Read the WCAI article

The EFSB voted unanimous approval after an extensive and exhaustive process and a five-and-a-half hour hearing on Monday, December 11, which included hearing environmental and health concerns by Barnstable residents and others. The EFSB ruling requires Avangrid, who owns the project, to meet with Barnstable town officials to address those concerns. Currently, Avangrid does not have a contract to sell electricity generated by the Park City Wind.

The Cape Cod Climate Change Collaborative submitted a letter in support of offshore wind as part of the EFSB process, as the development of offshore wind is a key component to meeting the Massachusetts climate goals. Although leadership of the Climate Collaborative is of the opinion that the overall leasing and procurement process could be improved, we believe the environmental and safety concerns have been thoroughly addressed. The renewable energy to be produced by this project will power approximately 400,000 homes per year and cut greenhouse gas emissions by approximately 1.59 million tons annually, the equivalent of taking more than 310,000 cars off the road. As the Cape and Islands region is so vulnerable to the impacts of climate change, we feel moving as quickly as possible to reducing the pollution from these heat-trapping gasses is critical.

State News

Massachusetts Climate Report Card

Massachusetts has made progress as a trailblazer in the clean energy transition, but there’s more work to do. The Report Card was one of 39 recommendations of Climate Chief Melissa Hoffer’s to Governor Healey to track progress against 2025, 2030 and 2050 mandated emissions reductions. The report shows that across sectors, inflation, supply chain issues and workforce shortage are roadblocks to meeting targets. The report looks at progress toward targets in Transportation, Environmental Justice, Buildings, Power, Natural and Working Lands along with Climate Adaptation and Resilience.

Read more

ResilientCoasts Launches

The Healey Administration has announced the formation of a new state-level program for addressing climate change impacts along the 1500 miles of Massachusetts’ coastline. Called “ResilientCoasts,” the program will use a multi-prong approach to identify and then activate effective long-term solutions to the coastal threats of erosion and flooding. These threats stem from rising sea levels and increasing storm surges resulting from the warming air and water temperatures. Led by the Commonwealth’s Office of Coastal Zone Management (CZM), the program will also create a Chief Coastal Resilience Officer position that provide cross-agency coordination

CZM’s unique experience and expertise with technical assistance, funding, partnerships, and regulatory review to address coastal threats will allow the administration to act quickly and effectively in addressing the coastal impacts of climate change. 

Several features of ReslientCoasts stand out as potentially particularly promising for advancing coastal climate solutions on Cape Cod:

  • The initiative will group all 78 coastal towns across the Commonwealth into geographic regions, “Coastal Resilience Districts,” that share similar landscape characteristics and face similar climate hazards. One such District could well be all Cape Cod towns. Treating the Cape as a single, united District would enhance multi-municipal communication, coordination and cooperation. It would also help to amplify our ability to advocate for effective solutions that benefit all Cape Cod towns. 
  • The program will then help the communities within each District to develop tailored policies and strategies to address the impacts of climate change, and to pursue federal funds to put those strategies into action.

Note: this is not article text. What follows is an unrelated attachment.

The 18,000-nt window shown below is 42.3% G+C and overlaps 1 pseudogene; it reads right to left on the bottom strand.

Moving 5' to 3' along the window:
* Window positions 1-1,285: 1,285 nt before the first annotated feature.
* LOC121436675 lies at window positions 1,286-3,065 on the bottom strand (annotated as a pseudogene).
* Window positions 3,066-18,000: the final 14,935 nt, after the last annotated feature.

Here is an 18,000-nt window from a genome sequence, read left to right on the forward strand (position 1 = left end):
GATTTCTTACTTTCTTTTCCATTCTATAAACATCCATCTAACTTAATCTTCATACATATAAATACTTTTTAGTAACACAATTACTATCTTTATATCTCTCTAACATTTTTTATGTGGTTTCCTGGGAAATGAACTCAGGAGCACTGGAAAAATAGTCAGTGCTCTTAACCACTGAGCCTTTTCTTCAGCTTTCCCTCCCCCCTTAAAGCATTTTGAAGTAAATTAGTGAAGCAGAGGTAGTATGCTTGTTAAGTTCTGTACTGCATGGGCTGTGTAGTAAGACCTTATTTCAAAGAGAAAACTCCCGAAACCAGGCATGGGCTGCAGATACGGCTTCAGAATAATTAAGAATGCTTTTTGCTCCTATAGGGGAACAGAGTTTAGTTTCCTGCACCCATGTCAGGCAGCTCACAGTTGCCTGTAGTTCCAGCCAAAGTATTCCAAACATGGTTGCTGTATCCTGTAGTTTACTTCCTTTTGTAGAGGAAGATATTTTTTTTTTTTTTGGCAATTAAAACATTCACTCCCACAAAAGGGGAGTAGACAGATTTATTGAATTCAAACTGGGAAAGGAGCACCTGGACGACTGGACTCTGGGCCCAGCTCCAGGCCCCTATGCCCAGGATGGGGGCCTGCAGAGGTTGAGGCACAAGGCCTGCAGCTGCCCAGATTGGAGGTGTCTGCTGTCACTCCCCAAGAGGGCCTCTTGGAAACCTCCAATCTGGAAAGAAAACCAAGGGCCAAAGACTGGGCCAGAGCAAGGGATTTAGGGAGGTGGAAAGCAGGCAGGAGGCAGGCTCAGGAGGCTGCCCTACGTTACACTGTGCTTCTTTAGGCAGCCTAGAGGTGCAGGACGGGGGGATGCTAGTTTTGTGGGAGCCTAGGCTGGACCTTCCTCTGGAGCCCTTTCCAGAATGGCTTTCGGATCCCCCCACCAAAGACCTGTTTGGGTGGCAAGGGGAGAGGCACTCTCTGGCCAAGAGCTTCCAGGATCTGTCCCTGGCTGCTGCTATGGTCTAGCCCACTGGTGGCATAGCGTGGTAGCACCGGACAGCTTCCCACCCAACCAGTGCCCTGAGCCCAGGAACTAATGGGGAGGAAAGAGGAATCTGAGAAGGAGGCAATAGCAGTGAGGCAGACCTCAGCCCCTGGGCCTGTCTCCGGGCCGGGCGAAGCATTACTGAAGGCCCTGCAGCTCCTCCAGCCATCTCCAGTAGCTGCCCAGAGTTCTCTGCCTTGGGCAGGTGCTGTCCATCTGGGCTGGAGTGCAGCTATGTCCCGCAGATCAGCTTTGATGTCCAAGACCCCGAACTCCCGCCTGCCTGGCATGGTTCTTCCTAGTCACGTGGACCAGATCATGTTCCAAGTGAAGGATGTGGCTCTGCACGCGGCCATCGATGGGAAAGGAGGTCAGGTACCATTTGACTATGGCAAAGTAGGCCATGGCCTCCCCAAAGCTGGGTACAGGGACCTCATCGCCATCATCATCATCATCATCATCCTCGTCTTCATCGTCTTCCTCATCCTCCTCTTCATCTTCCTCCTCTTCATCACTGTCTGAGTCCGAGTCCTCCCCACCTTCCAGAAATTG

• ResilientCoasts will incentivize the use of nature-based solutions to promote and build coastal resilience. Moving away from “hard” solutions, such as seawalls and revetments, to these newer solutions, mimicking natural processes, should provide the Cape with long-term resilience while simultaneously enhancing local biodiversity.
  • The possibility of creating access to significant federal and state funding for coastal resilience projects, one of the program’s stated goals, could be a game changer for coastal communities.
  • The program will also seek to streamline the existing labyrinth-like permitting process which currently adds time and expense to projects that we can no longer afford. 

While still in the planning stages, we expect that the Administration will move quickly in fully developing the program for a roll-out in 2024. Stay tuned for details and we will be closely monitoring program activity over the next months.

National & Global News

Climate Change Impacts, Risks and Responses

The Fifth National Climate Assessment

Every four years, a National Climate Assessment (NCA)is legally mandated to be delivered to Congress and the President. The most recent one was released on November 14, 2023 with 14 Federal agencies contributing. Since the first NCA in 2000, the report has served as an important tool to help the government and scientists to track climate changes over time. The report shows that the Northeast has had some of the highest rates of sea level rise and ocean warming in the US. These exceptional increases compared to other parts of the nation are projected to continue through the end of the century.

Read more

Related Story: National Climate Assessment Shows Extreme Precipitation Has Increased Most in the Northeast

A recent National Climate Assessment reveals a sharp increase in extreme precipitation in this region - more than anywhere else in the U.S. Check out the full report on CAI.

Read the story

We are a non-profit 501(c)(3) organization whose mission is reduce the Cape & Islands' contributions to climate change and protect our region from its potentially devastating impacts.

We depend upon the generosity of our stakeholders to conduct our work. All donations are tax deductible as allowed by law.


We welcome climate news from your home, school, business, town, faith community, or organization. Please submit your news, events, or article ideas to